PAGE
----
Interdependence of law and grace in John Wesley's teaching and preaching
Tyson, John Horton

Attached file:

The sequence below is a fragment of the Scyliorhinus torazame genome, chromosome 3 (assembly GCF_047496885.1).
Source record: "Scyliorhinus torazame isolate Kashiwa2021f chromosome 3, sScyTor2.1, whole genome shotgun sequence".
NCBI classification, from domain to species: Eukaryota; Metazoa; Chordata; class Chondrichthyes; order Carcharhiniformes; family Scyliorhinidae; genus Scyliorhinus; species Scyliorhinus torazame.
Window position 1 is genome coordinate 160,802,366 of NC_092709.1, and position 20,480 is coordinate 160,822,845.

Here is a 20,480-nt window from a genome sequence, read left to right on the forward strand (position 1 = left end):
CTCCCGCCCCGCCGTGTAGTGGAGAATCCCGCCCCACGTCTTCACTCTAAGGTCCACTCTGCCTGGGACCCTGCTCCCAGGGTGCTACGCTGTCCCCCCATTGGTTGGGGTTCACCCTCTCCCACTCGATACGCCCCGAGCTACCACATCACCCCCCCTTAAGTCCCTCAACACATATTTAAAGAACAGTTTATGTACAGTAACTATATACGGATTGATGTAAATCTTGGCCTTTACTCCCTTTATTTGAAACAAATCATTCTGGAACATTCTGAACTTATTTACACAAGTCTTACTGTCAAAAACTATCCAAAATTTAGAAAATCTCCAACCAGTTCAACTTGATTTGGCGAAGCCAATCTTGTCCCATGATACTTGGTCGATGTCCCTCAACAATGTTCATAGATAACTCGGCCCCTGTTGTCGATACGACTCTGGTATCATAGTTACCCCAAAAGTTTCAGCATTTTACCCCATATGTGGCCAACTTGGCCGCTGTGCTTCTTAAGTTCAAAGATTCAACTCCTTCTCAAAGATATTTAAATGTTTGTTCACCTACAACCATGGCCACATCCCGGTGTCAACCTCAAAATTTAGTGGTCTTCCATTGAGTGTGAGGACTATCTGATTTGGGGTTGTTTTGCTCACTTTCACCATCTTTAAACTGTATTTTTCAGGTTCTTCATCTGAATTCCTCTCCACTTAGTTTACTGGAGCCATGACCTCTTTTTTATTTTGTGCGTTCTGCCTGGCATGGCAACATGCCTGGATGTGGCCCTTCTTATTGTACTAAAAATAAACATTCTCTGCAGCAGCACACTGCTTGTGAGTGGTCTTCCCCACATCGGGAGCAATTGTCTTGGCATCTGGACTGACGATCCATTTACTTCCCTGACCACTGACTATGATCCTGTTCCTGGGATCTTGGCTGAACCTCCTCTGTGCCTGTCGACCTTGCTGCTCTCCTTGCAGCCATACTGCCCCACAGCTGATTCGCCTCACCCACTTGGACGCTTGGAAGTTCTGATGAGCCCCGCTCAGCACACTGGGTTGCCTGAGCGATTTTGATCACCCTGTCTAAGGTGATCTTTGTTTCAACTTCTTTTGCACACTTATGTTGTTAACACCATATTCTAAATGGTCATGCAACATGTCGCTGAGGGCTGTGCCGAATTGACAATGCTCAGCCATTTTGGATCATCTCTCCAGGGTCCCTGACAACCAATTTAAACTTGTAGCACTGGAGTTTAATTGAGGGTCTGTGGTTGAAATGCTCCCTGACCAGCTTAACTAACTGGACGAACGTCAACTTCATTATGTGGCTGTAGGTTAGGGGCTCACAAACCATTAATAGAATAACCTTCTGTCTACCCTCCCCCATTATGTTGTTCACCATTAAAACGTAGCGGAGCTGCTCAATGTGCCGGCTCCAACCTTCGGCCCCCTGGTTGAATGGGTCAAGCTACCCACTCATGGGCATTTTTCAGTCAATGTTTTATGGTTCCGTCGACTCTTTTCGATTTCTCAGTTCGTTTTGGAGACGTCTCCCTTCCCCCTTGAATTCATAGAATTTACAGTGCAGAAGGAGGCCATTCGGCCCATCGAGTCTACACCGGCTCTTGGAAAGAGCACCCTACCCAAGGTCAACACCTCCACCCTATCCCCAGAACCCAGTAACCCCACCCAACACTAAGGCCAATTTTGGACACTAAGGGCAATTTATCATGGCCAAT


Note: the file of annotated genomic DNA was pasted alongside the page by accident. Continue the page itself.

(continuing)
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The purpose of this study is to prove that from 1738, in Wesley's preaching and teaching, both law and grace are proclaimed and function together in strict interdependence. Wesley firmly resisted all attempts to disrupt the delicate theological balance between these two elements. In exploring this idea, we will first trace the formation of Wesley's theology of law and grace, through the moralistic influence of the Church of England and the evangelical influence of the Moravians. Then we will examine the controversies which help illustrate the interdependence of law and grace, as well as the boundaries of each, in Wesley's thinking.We shall see that Wesley's doctrine of the moral law is dependent upon grace in that the desire and ability to fulfil the law comes only by the grace of faith. Wesley's doctrine of grace is dependent upon the law in that faith can be maintained and strengthened only through obedience, and in that without obedience to the moral law the fruits and purpose of grace are made void. Without Wesley's doctrine of grace, his doctrine of law is mere legalism. Yet without the law, his doctrine of grace is utterly frustrated, since the ultimate purpose of grace in Wesley's thinking is to make possible that sanctification which is the fulfilling of the law.The contention of this thesis, however, is not merely that Wesley's doctrines of law and grace are interdependent, but that they are strictly interdependent. By strictly interdependent I mean that this interdependence is precisely defined at certain key points, and that these key points of interdependence remain constant without exception from 1738. The key points of interdependence are these: 1. There are degrees of faith ranging from a low species of faith to Christian perfection and beyond (Christian perfection is not static). 2. This faith must be strengthened and maintained through obedience. 3. Faith alone is absolutely necessary to justification and sanctification. 4. Justifying faith necessarily issues in dominion over all outward sin and in increasing dominion over inward sin. 5. Justification must precede sanctification.These points of interdependence take shape in the period immediately after Aldersgate and remain constantly characteristic of Wesley's ministry to his death. The place of grace is safeguarded in that faith alone is necessary to justification, and in that sanctification cannot be a condition of justification. The place of the law is safeguarded in that obedience to the law is necessary to the strengthening and maintenance of faith (this includes those species of faith inferior to justifying faith) and in that justifying faith is partly defined as necessarily issuing in obedience.